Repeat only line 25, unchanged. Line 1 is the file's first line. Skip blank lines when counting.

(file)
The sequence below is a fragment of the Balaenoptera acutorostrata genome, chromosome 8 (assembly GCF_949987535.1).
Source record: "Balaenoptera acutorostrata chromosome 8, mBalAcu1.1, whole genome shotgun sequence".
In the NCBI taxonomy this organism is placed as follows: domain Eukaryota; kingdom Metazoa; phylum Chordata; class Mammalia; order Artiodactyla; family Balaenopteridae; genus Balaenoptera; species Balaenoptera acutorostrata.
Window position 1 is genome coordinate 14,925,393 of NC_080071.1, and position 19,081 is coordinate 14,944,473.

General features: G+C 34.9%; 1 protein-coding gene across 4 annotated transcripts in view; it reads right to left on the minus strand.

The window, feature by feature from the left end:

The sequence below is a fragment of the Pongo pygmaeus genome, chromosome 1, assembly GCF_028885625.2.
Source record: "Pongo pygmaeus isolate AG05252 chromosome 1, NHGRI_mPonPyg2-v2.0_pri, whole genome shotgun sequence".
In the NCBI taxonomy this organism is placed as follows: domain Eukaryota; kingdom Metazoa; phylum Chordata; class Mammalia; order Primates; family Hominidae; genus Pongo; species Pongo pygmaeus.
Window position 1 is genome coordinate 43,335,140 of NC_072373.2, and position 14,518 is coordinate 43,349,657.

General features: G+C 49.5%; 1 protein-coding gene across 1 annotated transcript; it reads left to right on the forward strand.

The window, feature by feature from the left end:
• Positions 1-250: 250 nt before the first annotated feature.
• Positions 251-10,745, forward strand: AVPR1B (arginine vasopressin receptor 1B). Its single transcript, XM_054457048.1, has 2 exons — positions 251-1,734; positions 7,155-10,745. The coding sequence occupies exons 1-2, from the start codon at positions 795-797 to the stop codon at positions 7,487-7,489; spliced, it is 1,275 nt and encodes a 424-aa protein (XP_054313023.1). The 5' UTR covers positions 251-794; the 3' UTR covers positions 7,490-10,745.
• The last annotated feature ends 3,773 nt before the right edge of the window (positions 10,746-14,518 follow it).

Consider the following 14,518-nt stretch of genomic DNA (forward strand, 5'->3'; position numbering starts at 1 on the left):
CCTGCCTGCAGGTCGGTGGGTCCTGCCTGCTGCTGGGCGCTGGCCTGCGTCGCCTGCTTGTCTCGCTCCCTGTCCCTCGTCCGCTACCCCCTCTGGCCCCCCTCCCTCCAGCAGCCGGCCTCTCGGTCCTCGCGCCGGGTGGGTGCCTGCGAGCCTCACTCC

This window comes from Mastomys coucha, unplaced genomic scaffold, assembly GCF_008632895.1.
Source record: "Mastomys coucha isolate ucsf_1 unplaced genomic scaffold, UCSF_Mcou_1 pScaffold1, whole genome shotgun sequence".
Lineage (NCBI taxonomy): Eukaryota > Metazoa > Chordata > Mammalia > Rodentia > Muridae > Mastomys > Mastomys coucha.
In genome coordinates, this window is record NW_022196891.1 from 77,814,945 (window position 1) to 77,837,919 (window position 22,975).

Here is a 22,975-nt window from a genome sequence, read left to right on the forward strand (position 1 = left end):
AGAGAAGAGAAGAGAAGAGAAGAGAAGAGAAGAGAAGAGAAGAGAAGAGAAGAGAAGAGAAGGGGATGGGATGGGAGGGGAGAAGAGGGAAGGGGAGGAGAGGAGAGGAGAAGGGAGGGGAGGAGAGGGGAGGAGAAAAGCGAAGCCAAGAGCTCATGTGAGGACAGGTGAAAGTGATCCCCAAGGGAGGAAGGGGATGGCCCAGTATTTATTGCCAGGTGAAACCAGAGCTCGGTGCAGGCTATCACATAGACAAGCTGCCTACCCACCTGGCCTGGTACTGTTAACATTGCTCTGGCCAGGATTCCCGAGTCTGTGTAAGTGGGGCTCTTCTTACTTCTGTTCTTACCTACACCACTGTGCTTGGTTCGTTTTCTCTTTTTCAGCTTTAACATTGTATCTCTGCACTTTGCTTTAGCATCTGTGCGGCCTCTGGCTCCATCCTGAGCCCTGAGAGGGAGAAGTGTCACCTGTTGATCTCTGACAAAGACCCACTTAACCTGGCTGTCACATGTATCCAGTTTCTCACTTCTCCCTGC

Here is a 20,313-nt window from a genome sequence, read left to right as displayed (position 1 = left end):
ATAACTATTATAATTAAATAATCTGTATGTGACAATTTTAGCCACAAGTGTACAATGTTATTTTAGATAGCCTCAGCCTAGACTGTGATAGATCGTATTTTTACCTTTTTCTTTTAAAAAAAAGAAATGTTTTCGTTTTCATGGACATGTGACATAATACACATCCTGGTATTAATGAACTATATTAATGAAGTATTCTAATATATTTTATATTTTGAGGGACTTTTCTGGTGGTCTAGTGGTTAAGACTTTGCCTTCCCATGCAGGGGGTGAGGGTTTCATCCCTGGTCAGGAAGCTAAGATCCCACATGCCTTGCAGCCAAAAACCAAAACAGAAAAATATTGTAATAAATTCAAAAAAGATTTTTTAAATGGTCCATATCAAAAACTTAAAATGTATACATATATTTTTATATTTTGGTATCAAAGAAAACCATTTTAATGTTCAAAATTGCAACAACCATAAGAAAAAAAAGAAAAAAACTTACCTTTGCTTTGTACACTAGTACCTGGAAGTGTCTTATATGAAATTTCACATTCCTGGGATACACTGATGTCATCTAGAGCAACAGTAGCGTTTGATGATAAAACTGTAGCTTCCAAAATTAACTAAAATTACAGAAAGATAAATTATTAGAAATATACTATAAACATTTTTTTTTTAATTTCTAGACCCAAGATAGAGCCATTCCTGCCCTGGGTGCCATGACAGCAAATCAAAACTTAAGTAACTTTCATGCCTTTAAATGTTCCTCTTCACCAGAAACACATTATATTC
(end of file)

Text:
ATAACTATTATAATTAAATAATCTGTATGTGACAATTTTAGCCACAAGTGTACAATGTTATTTTAGATAGCCTCAGCCTAGACTGTGATAGATCGTATTTTTACCTTTTTCTTTTAAAAAAAAGAAATGTTTTCGTTTTCATGGACATGTGACATAATACACATCCTGGTATTAATGAACTATATTAATGAAGTATTCTAATATATTTTATATTTTGAGGGACTTTTCTGGTGGTCTAGTGGTTAAGACTTTGCCTTCCCATGCAGGGGGTGAGGGTTTCATCCCTGGTCAGGAAGCTAAGATCCCACATGCCTTGCAGCCAAAAACCAAAACAGAAAAATATTGTAATAAATTCAAAAAAGATTTTTTAAATGGTCCATATCAAAAACTTAAAATGTATACATATATTTTTATATTTTGGTATCAAAGAAAACCATTTTAATGTTCAAAATTGCAACAACCATAAGAAAAAAAAGAAAAAAACTTACCTTTGCTTTGTACACTAGTACCTGGAAGTGTCTTATATGAAATTTCACATTCCTGGGATACACTGATGTCATCTAGAGCAACAGTAGCGTTTGATGATAAAACTGTAGCTTCCAAAATTAACTAAAATTACAGAAAGATAAATTATTAGAAATATACTATAAACATTTTTTTTTTAATTTCTAGACCCAAGATAGAGCCATTCCTGCCCTGGGTGCCATGACAGCAAATCAAAACTTAAGTAACTTTCATGCCTTTAAATGTTCCTCTTCACCAGAAACACATTATATTC